A new credit card is coming, with a touch of Silicon Valley

When Deepak Rao founded his first startup, in 2011 he placed all of his business expenses on two personal credit cards, with a combined credit limit of around $ 3,000. “They were totally maxed out all the time,” he says. “To this day, my credit score has never recovered. Even after four years of working Twitter with the salary of a product manager, Rao still couldn’t qualify for credit cards with the kinds of perks he wanted: ones that paid for vacations or gave him. points in the places he liked. Shopping.

With his second start, Rao tries to solve this problem. The X1, a new credit card, is designed for people looking for premium benefits, with or without a premium credit score. It uses a new underwriting process, which is linked to a user’s bank account to determine credit limits based on cash flow. The card promises credit limits up to five times higher than the average card.

The card itself is stainless steel, the kind of piece of art it’s announcement like making a nice noise when you drop it, but it’s meant to be used digitally, like apple card. It has a sleek app that gives users the ability to create disposable “virtual” cards, cancel subscriptions with one click, and perform anonymous transactions without giving out a real name or card number. His points are redeemable with a list of merchants frequented by the stereotypical technical brother: Peloton, Patagonia, Allbirds and Airbnb.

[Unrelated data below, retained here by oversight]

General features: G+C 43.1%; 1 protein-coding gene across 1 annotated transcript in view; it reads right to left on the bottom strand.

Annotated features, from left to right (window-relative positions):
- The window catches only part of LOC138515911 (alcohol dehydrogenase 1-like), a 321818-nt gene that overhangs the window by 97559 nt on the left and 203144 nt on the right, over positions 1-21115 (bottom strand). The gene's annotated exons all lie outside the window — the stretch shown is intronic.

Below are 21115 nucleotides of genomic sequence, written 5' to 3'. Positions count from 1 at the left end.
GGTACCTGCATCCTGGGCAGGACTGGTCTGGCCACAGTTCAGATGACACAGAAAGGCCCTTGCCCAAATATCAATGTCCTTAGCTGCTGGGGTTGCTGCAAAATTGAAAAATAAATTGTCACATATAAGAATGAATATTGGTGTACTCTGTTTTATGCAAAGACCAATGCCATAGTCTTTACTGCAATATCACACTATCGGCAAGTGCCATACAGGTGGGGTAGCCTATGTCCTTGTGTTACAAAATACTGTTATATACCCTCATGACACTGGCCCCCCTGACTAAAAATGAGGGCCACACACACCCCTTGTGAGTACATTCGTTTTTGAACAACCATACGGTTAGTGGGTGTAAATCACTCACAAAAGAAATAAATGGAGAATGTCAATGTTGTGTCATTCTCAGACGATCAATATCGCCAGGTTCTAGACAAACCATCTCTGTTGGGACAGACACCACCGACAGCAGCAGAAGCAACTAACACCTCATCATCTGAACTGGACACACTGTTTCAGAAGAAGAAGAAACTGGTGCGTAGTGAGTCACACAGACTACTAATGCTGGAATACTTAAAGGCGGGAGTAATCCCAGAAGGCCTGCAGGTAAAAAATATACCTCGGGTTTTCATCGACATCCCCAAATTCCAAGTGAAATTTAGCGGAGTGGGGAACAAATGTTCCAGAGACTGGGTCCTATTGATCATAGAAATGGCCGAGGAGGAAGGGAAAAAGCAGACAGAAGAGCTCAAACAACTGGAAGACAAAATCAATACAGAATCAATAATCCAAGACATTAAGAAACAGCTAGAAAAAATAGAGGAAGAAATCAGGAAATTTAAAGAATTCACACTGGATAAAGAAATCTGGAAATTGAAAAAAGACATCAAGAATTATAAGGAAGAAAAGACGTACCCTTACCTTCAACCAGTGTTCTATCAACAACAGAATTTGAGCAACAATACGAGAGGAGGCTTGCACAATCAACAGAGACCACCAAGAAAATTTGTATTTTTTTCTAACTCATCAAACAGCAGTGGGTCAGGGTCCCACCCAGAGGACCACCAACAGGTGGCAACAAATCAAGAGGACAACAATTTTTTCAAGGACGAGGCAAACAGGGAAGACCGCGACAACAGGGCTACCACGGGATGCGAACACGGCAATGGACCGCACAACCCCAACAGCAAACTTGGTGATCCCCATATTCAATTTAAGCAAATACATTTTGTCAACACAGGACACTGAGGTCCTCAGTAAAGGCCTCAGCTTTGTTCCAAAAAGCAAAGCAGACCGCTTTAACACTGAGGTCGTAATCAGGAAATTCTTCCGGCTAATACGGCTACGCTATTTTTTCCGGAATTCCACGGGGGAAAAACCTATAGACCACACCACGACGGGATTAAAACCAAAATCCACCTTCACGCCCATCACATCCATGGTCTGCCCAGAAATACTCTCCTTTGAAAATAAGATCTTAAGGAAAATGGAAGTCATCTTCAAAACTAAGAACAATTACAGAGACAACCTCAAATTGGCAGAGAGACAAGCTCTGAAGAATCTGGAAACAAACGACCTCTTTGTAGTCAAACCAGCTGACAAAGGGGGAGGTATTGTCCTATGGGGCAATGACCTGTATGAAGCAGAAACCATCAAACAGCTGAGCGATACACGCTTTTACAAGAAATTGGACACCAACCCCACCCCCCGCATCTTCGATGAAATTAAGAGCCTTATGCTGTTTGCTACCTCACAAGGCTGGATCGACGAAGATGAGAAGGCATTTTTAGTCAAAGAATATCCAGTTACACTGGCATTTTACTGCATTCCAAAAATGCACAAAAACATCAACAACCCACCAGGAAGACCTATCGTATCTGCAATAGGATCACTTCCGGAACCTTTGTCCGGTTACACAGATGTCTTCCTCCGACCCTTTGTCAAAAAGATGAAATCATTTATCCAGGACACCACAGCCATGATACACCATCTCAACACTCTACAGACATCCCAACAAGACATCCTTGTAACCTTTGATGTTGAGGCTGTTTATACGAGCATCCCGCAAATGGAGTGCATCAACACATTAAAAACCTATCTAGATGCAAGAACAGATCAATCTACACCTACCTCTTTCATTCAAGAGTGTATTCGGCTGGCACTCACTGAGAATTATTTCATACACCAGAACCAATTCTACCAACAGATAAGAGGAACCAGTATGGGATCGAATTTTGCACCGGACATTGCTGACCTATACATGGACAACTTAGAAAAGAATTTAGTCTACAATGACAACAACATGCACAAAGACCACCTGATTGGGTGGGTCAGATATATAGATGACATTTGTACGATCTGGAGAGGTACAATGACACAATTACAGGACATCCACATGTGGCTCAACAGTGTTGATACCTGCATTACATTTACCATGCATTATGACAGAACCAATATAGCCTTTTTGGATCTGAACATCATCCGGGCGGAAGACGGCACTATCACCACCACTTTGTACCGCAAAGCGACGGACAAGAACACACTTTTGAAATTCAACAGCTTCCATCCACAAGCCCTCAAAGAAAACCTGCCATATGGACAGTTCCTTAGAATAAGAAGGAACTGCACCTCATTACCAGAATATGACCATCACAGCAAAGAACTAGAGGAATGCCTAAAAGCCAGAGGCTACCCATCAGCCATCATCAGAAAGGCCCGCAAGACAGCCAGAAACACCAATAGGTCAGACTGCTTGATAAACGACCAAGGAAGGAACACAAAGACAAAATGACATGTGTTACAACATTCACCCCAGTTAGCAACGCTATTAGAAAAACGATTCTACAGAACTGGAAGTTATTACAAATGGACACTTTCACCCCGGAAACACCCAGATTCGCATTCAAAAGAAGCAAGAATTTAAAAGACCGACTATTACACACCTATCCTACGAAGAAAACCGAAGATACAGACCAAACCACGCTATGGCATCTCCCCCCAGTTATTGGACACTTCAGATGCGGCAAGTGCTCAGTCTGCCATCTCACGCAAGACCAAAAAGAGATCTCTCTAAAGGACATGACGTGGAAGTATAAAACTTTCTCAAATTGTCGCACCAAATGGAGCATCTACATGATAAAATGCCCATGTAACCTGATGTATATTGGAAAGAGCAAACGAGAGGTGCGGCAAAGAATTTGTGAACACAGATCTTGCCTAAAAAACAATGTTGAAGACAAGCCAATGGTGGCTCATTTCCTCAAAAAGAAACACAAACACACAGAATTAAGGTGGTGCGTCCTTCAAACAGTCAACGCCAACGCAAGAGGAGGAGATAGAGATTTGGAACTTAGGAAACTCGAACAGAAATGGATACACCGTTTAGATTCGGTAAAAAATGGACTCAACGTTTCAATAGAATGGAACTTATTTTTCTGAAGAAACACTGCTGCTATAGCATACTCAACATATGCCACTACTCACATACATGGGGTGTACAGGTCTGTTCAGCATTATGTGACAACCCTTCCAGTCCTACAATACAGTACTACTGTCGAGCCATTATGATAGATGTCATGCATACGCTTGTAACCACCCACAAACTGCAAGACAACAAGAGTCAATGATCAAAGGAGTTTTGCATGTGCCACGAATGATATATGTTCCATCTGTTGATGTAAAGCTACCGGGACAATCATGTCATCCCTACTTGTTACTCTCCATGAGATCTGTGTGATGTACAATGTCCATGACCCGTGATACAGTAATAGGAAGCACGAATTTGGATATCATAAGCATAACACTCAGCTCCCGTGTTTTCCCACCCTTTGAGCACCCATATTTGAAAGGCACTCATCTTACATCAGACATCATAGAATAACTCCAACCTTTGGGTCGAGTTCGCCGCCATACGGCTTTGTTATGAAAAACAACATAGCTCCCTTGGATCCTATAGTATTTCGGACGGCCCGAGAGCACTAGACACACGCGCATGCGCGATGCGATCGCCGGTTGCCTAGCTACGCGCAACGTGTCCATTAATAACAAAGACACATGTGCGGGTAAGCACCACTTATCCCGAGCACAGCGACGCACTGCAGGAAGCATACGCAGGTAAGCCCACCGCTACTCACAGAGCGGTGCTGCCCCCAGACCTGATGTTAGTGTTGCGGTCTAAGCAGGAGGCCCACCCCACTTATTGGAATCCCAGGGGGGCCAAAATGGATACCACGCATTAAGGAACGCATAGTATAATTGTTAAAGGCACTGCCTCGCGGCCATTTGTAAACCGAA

Maybe that’s why the X1 has become something of a Silicon Valley darling, with a waiting list of over 350,000 people, according to the startup. Its investors include Affirm CEO Max Levchin, Box CEO Aaron Levie, and Yelp CEO Jeremy Stoppelman. “I think this is Silicon Valley’s response to American Express, which is really for the old guard at this point,” says David Sacks, the venture capitalist and former PayPal, who sits on the board of administration of X1 and uses the card itself.

Other credit card startups have sought to fill in the gaps in the market. Brex, which is now valued at nearly $ 8 billion, created a map to work for startups that had funding but no income. Carat does something similar for creators excluded from traditional funding. These two cards solved a credit problem for a new type of business and offered benefits specific to their needs. The X1 hopes to do the same for consumers, especially those who are mostly young, well paid, and live on their phones.

The X1 will start rolling out cards on its waitlist this week, having beta tested the card for the past six months. One of the X1 beta testers, Akhil Bhandaru, told me that he spread his spending across multiple credit cards to keep his overall credit usage low. Although he was a well-paid engineer at Amazon, his best credit card had a monthly limit of $ 4,500 because his credit history was so short. (He graduated from college in 2020.) The X1 gave him six times more credit and better perks than any of his other entry-level cards. For the first time, he was able to use his own credit card points to pay for return flights to see his parents.

A new credit card is coming, with a touch of Silicon Valley

Source link A new credit card is coming, with a touch of Silicon Valley

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